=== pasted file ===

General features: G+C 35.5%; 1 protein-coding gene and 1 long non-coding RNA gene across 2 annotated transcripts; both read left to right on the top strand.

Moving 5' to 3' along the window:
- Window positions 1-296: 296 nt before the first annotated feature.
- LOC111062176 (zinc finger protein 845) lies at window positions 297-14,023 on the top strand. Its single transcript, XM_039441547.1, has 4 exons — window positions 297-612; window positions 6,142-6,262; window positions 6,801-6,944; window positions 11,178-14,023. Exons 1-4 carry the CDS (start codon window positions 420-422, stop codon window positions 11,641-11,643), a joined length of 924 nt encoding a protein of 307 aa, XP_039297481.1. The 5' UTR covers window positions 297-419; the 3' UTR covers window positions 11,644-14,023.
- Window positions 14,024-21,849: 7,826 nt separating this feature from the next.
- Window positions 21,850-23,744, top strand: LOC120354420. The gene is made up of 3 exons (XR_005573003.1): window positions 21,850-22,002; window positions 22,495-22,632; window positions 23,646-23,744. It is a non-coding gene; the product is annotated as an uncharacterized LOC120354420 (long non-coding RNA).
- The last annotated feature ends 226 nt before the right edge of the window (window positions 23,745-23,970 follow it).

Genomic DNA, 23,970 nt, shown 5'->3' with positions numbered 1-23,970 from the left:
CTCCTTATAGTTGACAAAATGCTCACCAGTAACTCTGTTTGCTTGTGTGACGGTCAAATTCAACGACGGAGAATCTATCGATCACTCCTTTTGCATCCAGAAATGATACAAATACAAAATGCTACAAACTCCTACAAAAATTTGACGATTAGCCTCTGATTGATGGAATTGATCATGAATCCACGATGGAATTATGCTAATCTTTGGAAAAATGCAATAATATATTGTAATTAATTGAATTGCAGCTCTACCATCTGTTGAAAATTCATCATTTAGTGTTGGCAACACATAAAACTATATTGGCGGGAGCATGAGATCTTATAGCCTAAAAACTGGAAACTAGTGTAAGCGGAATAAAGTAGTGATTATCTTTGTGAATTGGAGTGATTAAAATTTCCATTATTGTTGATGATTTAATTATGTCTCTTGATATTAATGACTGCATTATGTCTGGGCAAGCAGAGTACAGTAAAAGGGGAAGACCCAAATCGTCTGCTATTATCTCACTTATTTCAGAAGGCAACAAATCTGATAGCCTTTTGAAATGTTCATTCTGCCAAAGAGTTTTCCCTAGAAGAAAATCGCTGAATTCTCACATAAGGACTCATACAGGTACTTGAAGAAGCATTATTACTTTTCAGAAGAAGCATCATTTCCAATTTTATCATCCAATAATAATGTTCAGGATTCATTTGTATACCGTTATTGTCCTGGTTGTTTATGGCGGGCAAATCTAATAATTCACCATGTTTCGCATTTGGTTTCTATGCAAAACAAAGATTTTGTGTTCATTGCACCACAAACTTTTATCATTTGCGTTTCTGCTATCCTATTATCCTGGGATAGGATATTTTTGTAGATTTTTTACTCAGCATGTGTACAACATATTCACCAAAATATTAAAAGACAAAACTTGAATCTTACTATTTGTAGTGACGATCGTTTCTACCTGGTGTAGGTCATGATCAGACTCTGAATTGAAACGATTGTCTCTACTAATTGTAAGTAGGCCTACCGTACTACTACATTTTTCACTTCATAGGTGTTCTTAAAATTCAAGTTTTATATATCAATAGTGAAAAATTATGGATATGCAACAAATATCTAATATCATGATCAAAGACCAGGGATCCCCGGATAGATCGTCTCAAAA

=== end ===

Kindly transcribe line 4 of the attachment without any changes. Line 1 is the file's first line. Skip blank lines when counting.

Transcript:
- LOC111062176 (zinc finger protein 845) lies at window positions 297-14,023 on the top strand. Its single transcript, XM_039441547.1, has 4 exons — window positions 297-612; window positions 6,142-6,262; window positions 6,801-6,944; window positions 11,178-14,023. Exons 1-4 carry the CDS (start codon window positions 420-422, stop codon window positions 11,641-11,643), a joined length of 924 nt encoding a protein of 307 aa, XP_039297481.1. The 5' UTR covers window positions 297-419; the 3' UTR covers window positions 11,644-14,023.